President Joe Biden is now facing a special counsel investigation after Obama-era classified files were found at his private office in Washington and his home in Delaware.
Former US attorney Robert Hur will lead the probe into the handling of the documents from when Biden was vice president.
This is a ground-moving moment for the Biden presidency, and a significant setback as well. With the 2024 election cycle approaching, Biden now faces a major investigation, as well as a bevy of Republican congressional inquiries now that the GOP has taken over the US House of Representatives.
Here are some of the most pressing questions:
As attorney general, Garland has the power to appoint a special counsel if there are “extraordinary circumstances” or if it would be “in the public interest” to bring in an independent prosecutor.
Clearly, a criminal probe that potentially implicates the sitting president would fit the bill.
“The extraordinary circumstances here require the appointment of a special counsel for this matter,” Garland said Thursday. “This appointment underscores for the public the department’s commitment to independence and accountability, and particularly sensitive matters and to making decisions indisputably guided only by the facts and the law.”
Hur is currently in the private sector, but has had a long career at the Justice Department.
He was appointed by Trump to serve as the US attorney for Maryland, and was unanimously confirmed by the Senate in 2018. During his tenure, he oversaw high-profile corruption cases against Baltimore city officials and police officers, as well as Maryland state lawmakers, according to his official biography.
Before that, he served in a top position in the Trump-era Justice Department, as a senior adviser to then-Deputy Attorney General Rod Rosenstein. He appeared at a Trump White House press conference in July 2017, touting that administration’s efforts to crack down on the notorious MS-13 gang.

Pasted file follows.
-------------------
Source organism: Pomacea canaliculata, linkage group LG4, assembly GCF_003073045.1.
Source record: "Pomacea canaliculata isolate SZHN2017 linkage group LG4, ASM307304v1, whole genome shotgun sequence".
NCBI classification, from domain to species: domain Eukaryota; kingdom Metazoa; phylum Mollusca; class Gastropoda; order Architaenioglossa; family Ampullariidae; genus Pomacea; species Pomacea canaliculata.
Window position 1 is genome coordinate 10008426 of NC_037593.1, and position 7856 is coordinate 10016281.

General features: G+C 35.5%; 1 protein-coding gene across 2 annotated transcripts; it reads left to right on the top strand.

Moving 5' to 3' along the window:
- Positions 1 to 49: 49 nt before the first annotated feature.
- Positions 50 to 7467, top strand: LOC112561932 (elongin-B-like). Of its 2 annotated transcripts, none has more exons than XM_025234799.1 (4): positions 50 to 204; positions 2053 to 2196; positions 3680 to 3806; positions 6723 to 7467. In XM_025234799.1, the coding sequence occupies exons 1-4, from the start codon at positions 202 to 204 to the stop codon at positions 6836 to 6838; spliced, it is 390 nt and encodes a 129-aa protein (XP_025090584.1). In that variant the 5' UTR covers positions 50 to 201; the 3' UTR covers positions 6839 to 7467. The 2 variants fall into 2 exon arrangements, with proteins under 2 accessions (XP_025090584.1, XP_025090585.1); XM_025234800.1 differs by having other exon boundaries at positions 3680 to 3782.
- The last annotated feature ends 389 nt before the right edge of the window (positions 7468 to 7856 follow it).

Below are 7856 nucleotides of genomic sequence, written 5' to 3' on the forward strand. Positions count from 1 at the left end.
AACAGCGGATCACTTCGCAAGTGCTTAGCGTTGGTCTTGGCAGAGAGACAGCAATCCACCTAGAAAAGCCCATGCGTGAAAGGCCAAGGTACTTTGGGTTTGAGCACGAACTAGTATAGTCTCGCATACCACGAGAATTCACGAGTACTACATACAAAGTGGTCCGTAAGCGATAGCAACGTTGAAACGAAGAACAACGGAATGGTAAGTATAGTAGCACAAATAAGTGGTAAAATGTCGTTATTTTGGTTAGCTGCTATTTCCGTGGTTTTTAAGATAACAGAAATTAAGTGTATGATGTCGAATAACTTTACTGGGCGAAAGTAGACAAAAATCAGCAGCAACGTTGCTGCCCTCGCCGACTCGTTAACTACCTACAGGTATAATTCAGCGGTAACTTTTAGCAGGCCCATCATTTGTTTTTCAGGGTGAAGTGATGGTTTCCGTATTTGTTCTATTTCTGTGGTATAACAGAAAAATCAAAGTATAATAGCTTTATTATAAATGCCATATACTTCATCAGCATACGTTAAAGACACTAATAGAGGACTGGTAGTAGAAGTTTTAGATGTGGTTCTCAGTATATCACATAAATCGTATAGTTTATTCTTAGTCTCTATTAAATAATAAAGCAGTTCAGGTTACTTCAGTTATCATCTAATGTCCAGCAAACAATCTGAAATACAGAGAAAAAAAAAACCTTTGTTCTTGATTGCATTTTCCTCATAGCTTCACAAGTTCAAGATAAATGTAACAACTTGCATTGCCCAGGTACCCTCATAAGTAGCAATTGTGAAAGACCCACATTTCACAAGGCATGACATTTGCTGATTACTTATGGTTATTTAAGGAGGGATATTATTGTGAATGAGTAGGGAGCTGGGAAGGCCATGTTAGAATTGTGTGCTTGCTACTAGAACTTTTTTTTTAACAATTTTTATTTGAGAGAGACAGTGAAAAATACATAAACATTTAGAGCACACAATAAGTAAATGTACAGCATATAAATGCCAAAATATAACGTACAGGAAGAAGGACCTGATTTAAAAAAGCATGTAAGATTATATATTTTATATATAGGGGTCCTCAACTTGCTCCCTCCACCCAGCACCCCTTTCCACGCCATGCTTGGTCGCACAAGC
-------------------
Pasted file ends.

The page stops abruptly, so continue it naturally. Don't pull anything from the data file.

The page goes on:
Hur previously spent seven years as a lower-level federal prosecutor in the US district of Maryland.
The order that Garland signed appointing Hur specifically authorized him to investigate the “possible unauthorized removal and retention of classified documents or other records.”
Hur is also permitted to investigate “any matters that arose from the initial investigation” handled by the US attorney in Chicago, and anything that “may arise directly from” his own investigation.
Biden’s team has denied any wrongdoing and predicted that he’ll be cleared of any criminality.
“We have cooperated from the moment we informed the Archives that a small number of documents were found, and we will continue to cooperate,” Richard Sauber, a senior White House lawyer, said in a statement, adding that the documents were “inadvertently misplaced” and not illegally mishandled.
Simply put, it depends on the facts and the timing.
Justice Department regulations block federal prosecutors from indicting a sitting president. Therefore, even if Hur concludes that Biden broke the law, he can’t charge Biden while he’s in the White House.
Theoretically, Hur could indict Biden in 2025 if his probe somehow drags past the 2024 presidential election, Biden loses the election, and then Hur concludes that Biden broke the law.
The DOJ policy against indicting a sitting president impacted special counsel Robert Mueller. After wrapping up his probe in 2019, Mueller stopped short of charging then-President Donald Trump, despite finding substantial evidence that Trump repeatedly obstructed the Russia investigation.
The appointment of Hur means there are now two special counsels investigating potential mishandling of classified documents by two presidents. Special counsel Jack Smith has been overseeing the probe into possible mishandling of documents by Trump and his team, as well as their potential obstruction.
The dual investigations, into the two possible 2024 hopefuls, puts the nation in uncharted waters.
And while there are some similarities between the two investigations, there are also key differences. Both investigations are examining how sensitive government materials ended up somewhere they simply weren’t supposed to be. But at this early stage, it appears that Biden’s team was far more cooperative with investigators than Trump’s team has been.
For example, Biden’s lawyers say they notified the National Archives on the same day in November that they found the classified documents at his private office in downtown DC. Archives officials picked up the material one day later without incident.
It was the Archives that alerted Trump to his missing documents – and then Trump spent months haggling over their return. His team then only partially complied with a June subpoena demanding the return of all documents, and his lawyers falsely asserted in a sworn affidavit that all the documents were given back.
“These cases are entirely different,” former FBI Deputy Director Andrew McCabe, a CNN contributor, said Thursday on CNN. “They should proceed where the facts take them. Ultimately, each special counsel will have to make a recommendation to the AG based on the facts and the law.”